Eastern Oriental Express
This classic mode of transport lives up to the majesty and tradition of times gone by in the most regal of fashions.
Bound in mahogany and brass with white linens and heavy upholsteries dominating the soft furnishings, this aesthetic sets the tone for the grandeur of what’s to come. We’re entirely seduced by every element of what we experience. With a childlike excitement, we embark the train eager to get this ‘once in a lifetime experience’ started. There is a palpable sense of adventure amongst all the guests. The level of indulgence and decadence that comes with this trip is fit for royalty, and anyone with an expanding waistband!
Our cabin is compact and has various wood inspired veneers adorning the walls. The Eastern Oriental Express motif makes a claim on everything from our slippers and dressing-gowns, right through to our leather luggage tags and bottles of water; proudly championing everything it represents. The historic landscape of the train dates back over a century.
The historic landscape of the train dates back over a century. In some aspects much remains the same, and its this sense of heritage that is at the heart of the Eastern Oriental Express. Staff members are proud to work aboard this world-renowned service and couldn’t be more accommodating or sweet in nature. Our cabin is at the very end of the train, which means we’re next to the observation deck (and lounge), completely ideal. One morning we sneak out at 06:15 on the dot to watch the sun rise, wrapped in our dressing gowns and slippers. Days pass us by as we watch the landscapes change; deep, thick tropical forests, small towns, rivers, rice fields and
Our cabin is at the very end of the train, which means we’re next to the observation deck (and lounge), completely ideal. One morning we sneak out at 06:15 on the dot to watch the sun rise, wrapped in our dressing gowns and slippers. Days pass us by as we watch the landscapes change; deep, thick tropical forests, small towns, rivers, rice fields and finallythe city. All exotic and unfamiliar to the eye.
We dine as the sun begins to soften and lower in the sky: another four courses. There will be no point where you experience any pang of hunger as a four-course lunch is followed by afternoon tea, and finally another four courses for dinner. Guests are encouraged to dress for the evening meals, and it’s the place to do it.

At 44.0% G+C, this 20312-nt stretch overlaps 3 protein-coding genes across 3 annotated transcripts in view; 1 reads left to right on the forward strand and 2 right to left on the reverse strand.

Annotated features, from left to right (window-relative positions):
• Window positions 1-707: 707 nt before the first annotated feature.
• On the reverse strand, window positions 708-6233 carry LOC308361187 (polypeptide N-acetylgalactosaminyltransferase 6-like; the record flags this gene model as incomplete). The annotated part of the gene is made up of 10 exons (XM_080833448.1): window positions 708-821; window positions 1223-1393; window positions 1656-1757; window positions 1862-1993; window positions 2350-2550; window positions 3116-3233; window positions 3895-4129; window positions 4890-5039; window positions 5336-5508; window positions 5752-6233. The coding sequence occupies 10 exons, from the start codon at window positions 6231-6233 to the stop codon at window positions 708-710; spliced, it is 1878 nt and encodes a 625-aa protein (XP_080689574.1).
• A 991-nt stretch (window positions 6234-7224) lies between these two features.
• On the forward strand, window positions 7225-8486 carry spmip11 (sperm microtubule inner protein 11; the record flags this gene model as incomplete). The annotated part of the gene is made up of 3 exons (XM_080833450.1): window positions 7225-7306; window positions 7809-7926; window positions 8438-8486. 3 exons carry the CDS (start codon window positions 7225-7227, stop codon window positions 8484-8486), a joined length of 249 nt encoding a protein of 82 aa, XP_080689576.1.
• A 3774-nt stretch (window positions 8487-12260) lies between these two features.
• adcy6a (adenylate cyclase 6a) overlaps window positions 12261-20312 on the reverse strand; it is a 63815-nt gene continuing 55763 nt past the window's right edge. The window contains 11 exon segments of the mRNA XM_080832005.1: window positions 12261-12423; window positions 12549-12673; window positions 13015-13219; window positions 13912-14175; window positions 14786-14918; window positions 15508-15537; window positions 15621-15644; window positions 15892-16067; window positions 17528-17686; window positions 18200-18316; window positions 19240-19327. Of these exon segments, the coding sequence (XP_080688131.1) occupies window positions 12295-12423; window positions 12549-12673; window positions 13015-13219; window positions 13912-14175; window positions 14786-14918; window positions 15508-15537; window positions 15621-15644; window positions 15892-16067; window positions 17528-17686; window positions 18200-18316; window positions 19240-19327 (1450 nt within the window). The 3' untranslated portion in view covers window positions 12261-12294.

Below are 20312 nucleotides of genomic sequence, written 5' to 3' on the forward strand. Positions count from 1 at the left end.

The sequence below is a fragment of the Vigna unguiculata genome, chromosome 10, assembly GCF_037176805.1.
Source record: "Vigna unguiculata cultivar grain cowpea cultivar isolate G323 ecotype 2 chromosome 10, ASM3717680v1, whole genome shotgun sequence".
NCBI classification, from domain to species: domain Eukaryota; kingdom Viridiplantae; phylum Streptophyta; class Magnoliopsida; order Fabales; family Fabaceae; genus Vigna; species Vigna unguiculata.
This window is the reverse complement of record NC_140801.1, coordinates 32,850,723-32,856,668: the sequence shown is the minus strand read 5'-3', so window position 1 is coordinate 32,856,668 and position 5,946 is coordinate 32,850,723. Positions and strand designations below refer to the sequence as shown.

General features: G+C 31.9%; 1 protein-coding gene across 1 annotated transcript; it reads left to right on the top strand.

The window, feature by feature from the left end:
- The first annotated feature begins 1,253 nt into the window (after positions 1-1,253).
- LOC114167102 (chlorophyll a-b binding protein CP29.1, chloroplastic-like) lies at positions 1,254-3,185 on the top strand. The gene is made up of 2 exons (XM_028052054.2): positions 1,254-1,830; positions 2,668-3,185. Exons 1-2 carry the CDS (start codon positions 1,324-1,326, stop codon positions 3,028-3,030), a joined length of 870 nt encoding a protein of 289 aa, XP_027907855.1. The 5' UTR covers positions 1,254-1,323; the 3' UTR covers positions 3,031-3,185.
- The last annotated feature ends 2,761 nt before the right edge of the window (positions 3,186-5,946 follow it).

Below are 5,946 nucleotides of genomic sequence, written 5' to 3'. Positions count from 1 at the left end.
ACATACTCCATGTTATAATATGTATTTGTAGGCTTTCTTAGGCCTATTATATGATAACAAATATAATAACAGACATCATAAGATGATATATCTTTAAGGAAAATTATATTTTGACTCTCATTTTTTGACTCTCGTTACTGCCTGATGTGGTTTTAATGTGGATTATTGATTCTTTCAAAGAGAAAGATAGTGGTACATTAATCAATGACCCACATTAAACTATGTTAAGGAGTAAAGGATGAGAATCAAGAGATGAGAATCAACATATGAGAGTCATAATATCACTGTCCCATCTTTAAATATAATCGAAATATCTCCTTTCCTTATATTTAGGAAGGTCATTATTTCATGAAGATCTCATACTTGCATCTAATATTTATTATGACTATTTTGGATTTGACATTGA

There’s a real sense of occasion, pride and romance aboard. As we get to know the fellow guests we learn that most are here to celebrate an occasion, whether it’s an anniversary, birthday or like us, their honeymoon. This is no everyday experience. What we also come to realise is that there’s time to sit back, watch the world go by and detach from reality. This is a peaceful haven, where people pensively sip at cocktails, with a book in hand. It hadn’t occurred to me that this had become a rarity for me until now.
Our first excursion means we spend one morning roaming the most beautiful of mosques, see the oldest rubber tree grown, view a traditional Malay house plus visit the last reigning Kings memorial museum. The highlight had to be the lunch provided; traditional spring rolls, pancakes and curry sauce (which I even had a go at making resulting in a fifth meal added to the day!).
If it were possible to indulge in one of The Belmonds’ train journeys often, I would. From the dining ritual, the schedule (which includes several excursions) to the experience of a much more compact way of life, it’s a welcome change and one that we eagerly acclimatised to.
This slower pace of life, gifting a renewed appreciation of the surrounding environment, is partly what makes these journeys so special. The level of service and decadent dining is what you’d expect – absolutely – but, even still, they seem to exceed themselves. I’ll be gushing about this journey for a long time yet.
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